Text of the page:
P&D: What was your motive for writing the article in the first place?

My article grows out a concern for the abuse and misunderstanding of the phrase, “You must repent of your sins in order to be saved.” Such a statement raises questions: how many of my sins, what if I forget some, what if I commit that sin again, and so on. I began the article with an illustration along this line. Another would be the testimony of a girl who came to be saved, and in the process the counselor found out that she was engaged to a Muslim. The counselor told her to break the engagement before she could be saved.

[Illustration from the original article: Part of our problem is superimposing our ideas over the Biblical text and coming up with the interpretations that we are looking for. It seems that, as long as I can remember, there have been heated discussions on this issue. It was first brought to my attention when people were often getting “saved again” at a Baptist church nearby. When individuals were struggling with sins in their lives, they were told that it was due to the fact that they had not truly repented of those sins and therefore had not been genuinely saved.]

P&D: Could you comment on the connection between your statements in the article and your position in the FBFI?

It should be obvious that my views must not be seen as representative of the FBFI, BJU, or anyone associated with me. These are my personal views.

P&D: Any final comments?

I appreciate the criticisms. Surely iron sharpens iron.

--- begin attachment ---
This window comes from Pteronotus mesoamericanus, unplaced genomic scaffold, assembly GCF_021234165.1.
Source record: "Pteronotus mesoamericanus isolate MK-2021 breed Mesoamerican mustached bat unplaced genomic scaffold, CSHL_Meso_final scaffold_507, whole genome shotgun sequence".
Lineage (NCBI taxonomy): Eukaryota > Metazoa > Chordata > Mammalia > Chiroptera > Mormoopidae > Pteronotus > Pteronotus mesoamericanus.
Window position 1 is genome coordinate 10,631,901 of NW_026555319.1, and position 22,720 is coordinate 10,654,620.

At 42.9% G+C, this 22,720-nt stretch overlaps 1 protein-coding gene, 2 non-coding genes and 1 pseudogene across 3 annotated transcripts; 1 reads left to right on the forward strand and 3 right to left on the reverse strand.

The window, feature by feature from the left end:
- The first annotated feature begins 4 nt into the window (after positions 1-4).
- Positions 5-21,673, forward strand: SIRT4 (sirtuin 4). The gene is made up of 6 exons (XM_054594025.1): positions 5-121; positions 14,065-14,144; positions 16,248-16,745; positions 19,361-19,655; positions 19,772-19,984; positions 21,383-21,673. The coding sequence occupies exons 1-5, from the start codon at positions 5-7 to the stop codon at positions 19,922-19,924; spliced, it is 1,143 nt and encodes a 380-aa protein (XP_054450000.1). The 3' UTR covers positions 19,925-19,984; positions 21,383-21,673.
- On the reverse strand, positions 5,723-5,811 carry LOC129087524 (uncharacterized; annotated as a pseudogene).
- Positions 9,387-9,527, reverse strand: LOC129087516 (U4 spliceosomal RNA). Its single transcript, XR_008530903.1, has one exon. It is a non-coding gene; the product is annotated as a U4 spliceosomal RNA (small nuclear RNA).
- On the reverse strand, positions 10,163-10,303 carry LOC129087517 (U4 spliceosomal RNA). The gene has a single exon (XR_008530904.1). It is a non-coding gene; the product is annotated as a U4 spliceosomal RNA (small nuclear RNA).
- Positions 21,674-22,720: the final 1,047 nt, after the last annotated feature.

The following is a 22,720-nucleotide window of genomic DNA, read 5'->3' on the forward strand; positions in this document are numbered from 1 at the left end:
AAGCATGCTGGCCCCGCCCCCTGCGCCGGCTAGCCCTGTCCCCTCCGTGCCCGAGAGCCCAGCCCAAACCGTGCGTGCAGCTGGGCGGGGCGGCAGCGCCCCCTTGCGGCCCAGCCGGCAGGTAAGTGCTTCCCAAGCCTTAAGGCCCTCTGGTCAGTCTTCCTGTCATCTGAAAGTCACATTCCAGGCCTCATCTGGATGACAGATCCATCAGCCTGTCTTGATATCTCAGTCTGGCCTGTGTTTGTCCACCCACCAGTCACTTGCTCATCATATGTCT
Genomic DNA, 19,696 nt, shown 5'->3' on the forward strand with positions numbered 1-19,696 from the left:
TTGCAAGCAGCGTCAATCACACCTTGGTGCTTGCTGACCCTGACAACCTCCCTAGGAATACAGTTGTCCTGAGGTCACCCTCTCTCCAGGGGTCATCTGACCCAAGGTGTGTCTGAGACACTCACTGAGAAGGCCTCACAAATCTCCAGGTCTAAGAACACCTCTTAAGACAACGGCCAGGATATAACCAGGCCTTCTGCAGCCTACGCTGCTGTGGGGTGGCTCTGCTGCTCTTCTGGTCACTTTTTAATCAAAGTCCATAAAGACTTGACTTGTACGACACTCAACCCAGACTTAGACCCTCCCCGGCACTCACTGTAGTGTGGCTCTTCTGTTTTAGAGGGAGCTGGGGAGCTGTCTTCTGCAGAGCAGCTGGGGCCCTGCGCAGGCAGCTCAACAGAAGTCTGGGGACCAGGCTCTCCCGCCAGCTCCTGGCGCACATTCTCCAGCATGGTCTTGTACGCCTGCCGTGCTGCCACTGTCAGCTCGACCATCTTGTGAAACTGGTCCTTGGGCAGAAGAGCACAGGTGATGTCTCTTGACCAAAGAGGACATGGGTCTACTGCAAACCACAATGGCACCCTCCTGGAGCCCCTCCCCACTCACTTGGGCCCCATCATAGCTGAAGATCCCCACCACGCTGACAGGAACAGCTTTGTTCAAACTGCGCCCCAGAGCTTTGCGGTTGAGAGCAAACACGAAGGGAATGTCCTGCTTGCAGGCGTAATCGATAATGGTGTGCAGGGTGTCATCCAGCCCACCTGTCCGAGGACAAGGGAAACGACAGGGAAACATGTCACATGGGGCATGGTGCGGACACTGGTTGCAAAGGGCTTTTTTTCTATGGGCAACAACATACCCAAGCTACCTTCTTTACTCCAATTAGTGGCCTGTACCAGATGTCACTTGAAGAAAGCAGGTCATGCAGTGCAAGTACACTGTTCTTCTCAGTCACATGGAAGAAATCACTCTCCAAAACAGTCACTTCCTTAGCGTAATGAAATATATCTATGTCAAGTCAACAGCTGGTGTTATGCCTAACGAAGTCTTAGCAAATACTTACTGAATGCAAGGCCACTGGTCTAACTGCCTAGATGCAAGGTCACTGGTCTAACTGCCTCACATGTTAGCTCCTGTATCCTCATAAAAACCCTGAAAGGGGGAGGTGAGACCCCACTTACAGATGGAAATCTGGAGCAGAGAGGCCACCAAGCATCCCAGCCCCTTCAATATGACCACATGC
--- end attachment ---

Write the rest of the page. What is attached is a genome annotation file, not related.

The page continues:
P&D editorial comment:

As stated to an enquirer, we call the attention of our readers to our disclaimer that is attached to every post on Proclaim & Defend:

Although Proclaim & Defend is the blog of the FBFI, the articles we post are not an expression of the views of the FBFI as a whole, they are the views of the author under whose name they are published. The FBFI speaks either through position statements by its board or through its president. Here at Proclaim & Defend, we publish articles as matters of interest or edification to the wider world of fundamentalist Baptists and any others who might be interested.

Our position is that the authors published on the blog speak to the FBFI, not for the FBFI. We recognize that some may mistake our purposes in publishing a blog at all. We can’t help misperceptions, but want to take this opportunity to once again make this distinction plain to our readers.


John Mincy was a church planter in Singapore and California and is now pastor emeritus of Heritage Baptist Church in Antioch, California.

  1. Geerhardus Vos, Biblical Theology Old and New Testaments, (Grand Rapids, MI: Wm. B. Eerdmans Publishing Company, 1948), p.424. []


Although Proclaim & Defend is the blog of the FBFI, the articles we post are not an expression of the views of the FBFI as a whole, they are the views of the author under whose name they are published. The FBFI speaks either through position statements by its board or through its president. Here at Proclaim & Defend, we publish articles as matters of interest or edification to the wider world of fundamentalist Baptists and any others who might be interested.